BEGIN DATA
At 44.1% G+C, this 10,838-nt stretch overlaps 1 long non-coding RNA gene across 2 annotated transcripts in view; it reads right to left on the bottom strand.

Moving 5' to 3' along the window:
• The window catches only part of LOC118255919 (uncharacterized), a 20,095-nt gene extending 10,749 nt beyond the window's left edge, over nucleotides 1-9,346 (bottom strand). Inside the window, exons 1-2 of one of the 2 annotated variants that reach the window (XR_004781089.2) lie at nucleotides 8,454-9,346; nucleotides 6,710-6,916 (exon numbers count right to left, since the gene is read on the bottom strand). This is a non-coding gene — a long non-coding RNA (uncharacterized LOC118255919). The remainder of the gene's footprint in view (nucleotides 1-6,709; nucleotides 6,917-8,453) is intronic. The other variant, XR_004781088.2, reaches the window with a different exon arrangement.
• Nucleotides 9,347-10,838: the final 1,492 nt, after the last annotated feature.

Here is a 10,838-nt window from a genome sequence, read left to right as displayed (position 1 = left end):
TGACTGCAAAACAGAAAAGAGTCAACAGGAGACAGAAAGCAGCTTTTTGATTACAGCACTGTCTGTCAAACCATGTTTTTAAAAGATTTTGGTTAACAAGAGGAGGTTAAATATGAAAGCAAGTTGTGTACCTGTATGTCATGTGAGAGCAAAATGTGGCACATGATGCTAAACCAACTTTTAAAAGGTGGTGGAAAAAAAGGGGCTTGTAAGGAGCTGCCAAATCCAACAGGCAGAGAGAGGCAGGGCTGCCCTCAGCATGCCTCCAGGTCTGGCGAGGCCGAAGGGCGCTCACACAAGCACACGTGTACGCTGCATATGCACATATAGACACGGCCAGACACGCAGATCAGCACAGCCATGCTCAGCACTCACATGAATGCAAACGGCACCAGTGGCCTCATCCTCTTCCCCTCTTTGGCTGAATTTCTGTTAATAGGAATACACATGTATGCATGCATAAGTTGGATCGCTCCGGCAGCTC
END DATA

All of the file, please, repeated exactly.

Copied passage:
At 44.1% G+C, this 10,838-nt stretch overlaps 1 long non-coding RNA gene across 2 annotated transcripts in view; it reads right to left on the bottom strand.

Moving 5' to 3' along the window:
• The window catches only part of LOC118255919 (uncharacterized), a 20,095-nt gene extending 10,749 nt beyond the window's left edge, over nucleotides 1-9,346 (bottom strand). Inside the window, exons 1-2 of one of the 2 annotated variants that reach the window (XR_004781089.2) lie at nucleotides 8,454-9,346; nucleotides 6,710-6,916 (exon numbers count right to left, since the gene is read on the bottom strand). This is a non-coding gene — a long non-coding RNA (uncharacterized LOC118255919). The remainder of the gene's footprint in view (nucleotides 1-6,709; nucleotides 6,917-8,453) is intronic. The other variant, XR_004781088.2, reaches the window with a different exon arrangement.
• Nucleotides 9,347-10,838: the final 1,492 nt, after the last annotated feature.

Here is a 10,838-nt window from a genome sequence, read left to right as displayed (position 1 = left end):
TGACTGCAAAACAGAAAAGAGTCAACAGGAGACAGAAAGCAGCTTTTTGATTACAGCACTGTCTGTCAAACCATGTTTTTAAAAGATTTTGGTTAACAAGAGGAGGTTAAATATGAAAGCAAGTTGTGTACCTGTATGTCATGTGAGAGCAAAATGTGGCACATGATGCTAAACCAACTTTTAAAAGGTGGTGGAAAAAAAGGGGCTTGTAAGGAGCTGCCAAATCCAACAGGCAGAGAGAGGCAGGGCTGCCCTCAGCATGCCTCCAGGTCTGGCGAGGCCGAAGGGCGCTCACACAAGCACACGTGTACGCTGCATATGCACATATAGACACGGCCAGACACGCAGATCAGCACAGCCATGCTCAGCACTCACATGAATGCAAACGGCACCAGTGGCCTCATCCTCTTCCCCTCTTTGGCTGAATTTCTGTTAATAGGAATACACATGTATGCATGCATAAGTTGGATCGCTCCGGCAGCTC